I also recall that Robert wasn’t scared to stand up for himself or his buddies in the face of bullying. There was one incident in Grade 6 where he met up in the schoolyard after class to duke it out with an older kid. They boxed for about 20 minutes at which point Robert announced that he was late for his Bar Mitzvah training with Cantor Berkowitz. Same time, same place tomorrow, he yelled at his rival. Sure enough, this battle went on after class for three days – at which point the older kid had enough, telling me candidly, “Hey, your buddy isn’t normal!”

Be that as it may, he certainly seemed to come from a normal family – his father, Martin, and his mother, Agnes, doted on their only child whom they likely considered to be a gift from heaven after they managed to survive the Holocaust by using forged documents in order to escape death at the hands of the Nazis in Budapest.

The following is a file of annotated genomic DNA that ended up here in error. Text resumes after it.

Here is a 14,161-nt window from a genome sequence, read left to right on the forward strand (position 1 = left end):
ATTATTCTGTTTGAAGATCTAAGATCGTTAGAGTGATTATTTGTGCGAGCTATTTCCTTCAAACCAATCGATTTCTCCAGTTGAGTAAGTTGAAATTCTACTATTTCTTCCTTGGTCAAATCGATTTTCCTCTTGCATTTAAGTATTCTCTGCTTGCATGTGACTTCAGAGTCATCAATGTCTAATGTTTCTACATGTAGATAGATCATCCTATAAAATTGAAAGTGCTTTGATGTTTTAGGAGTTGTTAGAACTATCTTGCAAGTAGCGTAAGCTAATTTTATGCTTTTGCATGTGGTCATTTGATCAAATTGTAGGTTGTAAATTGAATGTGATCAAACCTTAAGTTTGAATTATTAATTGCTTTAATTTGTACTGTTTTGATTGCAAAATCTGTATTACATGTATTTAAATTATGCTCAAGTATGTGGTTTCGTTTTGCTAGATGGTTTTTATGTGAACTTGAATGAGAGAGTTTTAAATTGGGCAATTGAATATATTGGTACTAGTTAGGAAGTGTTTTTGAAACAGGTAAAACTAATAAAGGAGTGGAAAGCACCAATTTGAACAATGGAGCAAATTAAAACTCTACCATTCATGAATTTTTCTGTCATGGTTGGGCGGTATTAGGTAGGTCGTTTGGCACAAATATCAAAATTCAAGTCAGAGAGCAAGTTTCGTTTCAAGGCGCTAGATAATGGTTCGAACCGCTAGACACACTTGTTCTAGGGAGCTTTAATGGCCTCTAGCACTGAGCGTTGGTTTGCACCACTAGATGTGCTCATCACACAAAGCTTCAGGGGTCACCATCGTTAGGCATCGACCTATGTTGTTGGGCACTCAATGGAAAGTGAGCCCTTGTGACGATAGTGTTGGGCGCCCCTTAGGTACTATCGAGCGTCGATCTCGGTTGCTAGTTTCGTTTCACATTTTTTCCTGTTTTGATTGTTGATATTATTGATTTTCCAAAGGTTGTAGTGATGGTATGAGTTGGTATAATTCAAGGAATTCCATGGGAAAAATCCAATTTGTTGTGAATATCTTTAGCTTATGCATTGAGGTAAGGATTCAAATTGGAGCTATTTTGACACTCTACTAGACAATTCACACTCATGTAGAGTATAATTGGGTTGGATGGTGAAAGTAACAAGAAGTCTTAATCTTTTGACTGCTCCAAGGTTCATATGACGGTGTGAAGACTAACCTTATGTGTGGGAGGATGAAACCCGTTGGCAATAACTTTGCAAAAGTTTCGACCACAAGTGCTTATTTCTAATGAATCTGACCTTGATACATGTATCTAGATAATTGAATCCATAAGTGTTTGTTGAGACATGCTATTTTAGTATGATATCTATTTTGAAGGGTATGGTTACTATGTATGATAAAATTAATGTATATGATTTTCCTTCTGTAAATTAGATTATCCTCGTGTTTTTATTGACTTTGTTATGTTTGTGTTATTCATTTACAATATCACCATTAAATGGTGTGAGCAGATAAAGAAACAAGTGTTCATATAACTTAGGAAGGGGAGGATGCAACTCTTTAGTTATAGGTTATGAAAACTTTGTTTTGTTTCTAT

Agnes was born in Hungary, but Martin was born in Czechoslovakia where he was part of a community of ex-pat Hungarians. Being quick-witted as well as a polyglot – he spoke about 10 languages including Czech, Russian, Hungarian, German, Hebrew, Swedish, and English – must have been of considerable assistance in helping Martin and his wife avoid arrest and capture on a daily basis for the almost six years of the Second World War.

In 1948, they joined Martin’s sister in Sweden, where Robert was born on December 31,1950. By then, they had made up their minds to leave Europe. Martin presented Agnes with a choice: move to Israel where he had a nephew or make a fresh start in Canada. Agnes figured Canada was a safer choice.